Forbes Magazine: Nick Cave, Ana Mendieta And Brendan Fernandes Shine In 'Between History And The Body'
Ana Mendieta (b. 1948, Havana – d. 1985, New York), Untitled (Glass on Body Imprints), 1972, Suite of six estate color photographs, 16 x 20 inches each, (Courtesy of the Estate of Ana Mendieta and Galerie Lelong)
Cuban artist Ana Mendieta was a rising artist before she tragically fell out of a window in her Greenwich Village apartment, dropping 33 floors to her death following a fight with her husband, artist Carl André, in 1985. Since then, she has become a cult figure in the art world. A series of six self-portraits shot in 1972, titled “Untitled (Glass on Body Imprints)”, depicts Mendieta in a position that is both vulnerable and powerful as she presses a pane of glass against various body parts, including her butt, breasts and torso.
Nick Cave (b. 1959, Missouri), Soundsuit, 2011, Mixed media including rugs, afghans, metal, fabric, and mannequin, 98 1/2 x 21 1/2 x 20 inches, ©Nick Cave. Photo by James Prinz Photography. (Courtesy of the artist and Jack Shainman Gallery, New York)
The piece is part of Between History and the Body, an exhibition curated by Sara Reisman at The 8th Floor on 17 West 17th Street presented by the Shelley & Donald Rubin Foundation. The exhibition features over two dozen works by artists who include Paul Anthony Smith, Nick Cave, Saya Wollfalk, and Elia Alba. “Together, these artists generate dialogue on cultural identity and history through representation of the body as an active force in ritual, both historic and imagined, and as an agent in the production of relics that communicate narratives of the Americas, Europe, Asia and Africa,” according to the press release.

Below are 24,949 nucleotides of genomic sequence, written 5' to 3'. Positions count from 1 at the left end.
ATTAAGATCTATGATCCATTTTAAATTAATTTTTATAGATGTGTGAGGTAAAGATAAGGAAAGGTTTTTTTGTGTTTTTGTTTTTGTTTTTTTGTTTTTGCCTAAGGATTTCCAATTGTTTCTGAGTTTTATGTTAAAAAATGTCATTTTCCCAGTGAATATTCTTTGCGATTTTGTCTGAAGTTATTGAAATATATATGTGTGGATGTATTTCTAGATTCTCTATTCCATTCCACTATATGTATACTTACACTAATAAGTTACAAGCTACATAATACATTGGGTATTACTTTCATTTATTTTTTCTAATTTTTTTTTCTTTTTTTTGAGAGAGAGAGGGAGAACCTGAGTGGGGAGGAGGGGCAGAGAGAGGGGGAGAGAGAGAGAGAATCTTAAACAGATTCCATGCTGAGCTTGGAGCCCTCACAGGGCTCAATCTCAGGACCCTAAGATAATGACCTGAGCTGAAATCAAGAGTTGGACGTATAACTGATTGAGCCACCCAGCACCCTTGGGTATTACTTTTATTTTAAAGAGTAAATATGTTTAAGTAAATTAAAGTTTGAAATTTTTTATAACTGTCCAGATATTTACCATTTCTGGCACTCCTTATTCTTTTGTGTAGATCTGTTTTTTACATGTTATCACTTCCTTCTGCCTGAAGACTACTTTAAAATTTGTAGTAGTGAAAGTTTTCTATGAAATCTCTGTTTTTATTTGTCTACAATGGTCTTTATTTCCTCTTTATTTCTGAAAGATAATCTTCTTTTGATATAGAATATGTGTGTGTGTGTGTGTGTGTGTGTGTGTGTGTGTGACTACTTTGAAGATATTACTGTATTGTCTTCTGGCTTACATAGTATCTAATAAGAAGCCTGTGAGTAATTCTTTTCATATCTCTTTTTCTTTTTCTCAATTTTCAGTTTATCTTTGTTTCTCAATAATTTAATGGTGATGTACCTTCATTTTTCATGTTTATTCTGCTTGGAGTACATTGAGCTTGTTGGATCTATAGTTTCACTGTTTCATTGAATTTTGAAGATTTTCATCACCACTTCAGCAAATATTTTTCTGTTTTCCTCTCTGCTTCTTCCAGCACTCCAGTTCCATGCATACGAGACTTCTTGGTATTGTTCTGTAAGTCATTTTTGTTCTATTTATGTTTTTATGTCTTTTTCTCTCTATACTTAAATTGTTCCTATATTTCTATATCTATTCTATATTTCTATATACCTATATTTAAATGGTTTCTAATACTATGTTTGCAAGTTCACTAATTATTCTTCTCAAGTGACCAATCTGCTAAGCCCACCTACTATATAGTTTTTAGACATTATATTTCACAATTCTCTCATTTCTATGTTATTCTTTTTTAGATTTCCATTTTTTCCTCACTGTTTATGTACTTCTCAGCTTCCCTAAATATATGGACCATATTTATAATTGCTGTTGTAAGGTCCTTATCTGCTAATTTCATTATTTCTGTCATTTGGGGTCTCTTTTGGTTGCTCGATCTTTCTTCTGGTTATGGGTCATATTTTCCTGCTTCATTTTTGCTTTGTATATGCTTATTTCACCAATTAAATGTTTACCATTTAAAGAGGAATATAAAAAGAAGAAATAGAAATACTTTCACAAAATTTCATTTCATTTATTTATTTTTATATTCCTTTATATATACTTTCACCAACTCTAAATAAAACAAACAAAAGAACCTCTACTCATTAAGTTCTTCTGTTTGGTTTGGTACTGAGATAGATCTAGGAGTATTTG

Jeffrey Gibson’s 2014 sculpture, “White Power,” turns the notion into a pun through a found vinyl punching bag adorned with white fringe, steel studs and plastic beads. One of Cave’s Soundsuits shows a colorful creature that looks as if it’s about to broadcast a strong statement, while Alba’s 2012 “Portrait of a Young Girl” shows a distorted female figure, scrunched together into a rectangular shape topped with a head of curly brown hair. Brendan Fernandes’s black-and-white photographs show dancers outstretched as they grasp columns that display tribal masks.
While many of the works make for deep and profound imagery of the human body and its role in culture and history on their own, the narrative they create when grouped together tells a story of the human body’s beauty, struggle, will and perseverance throughout time.
By Ann Binlot for Forbes Magazine, July 29, 2015
Between History and the Body is on display through October 16. For more information, visit the8thfloor.org.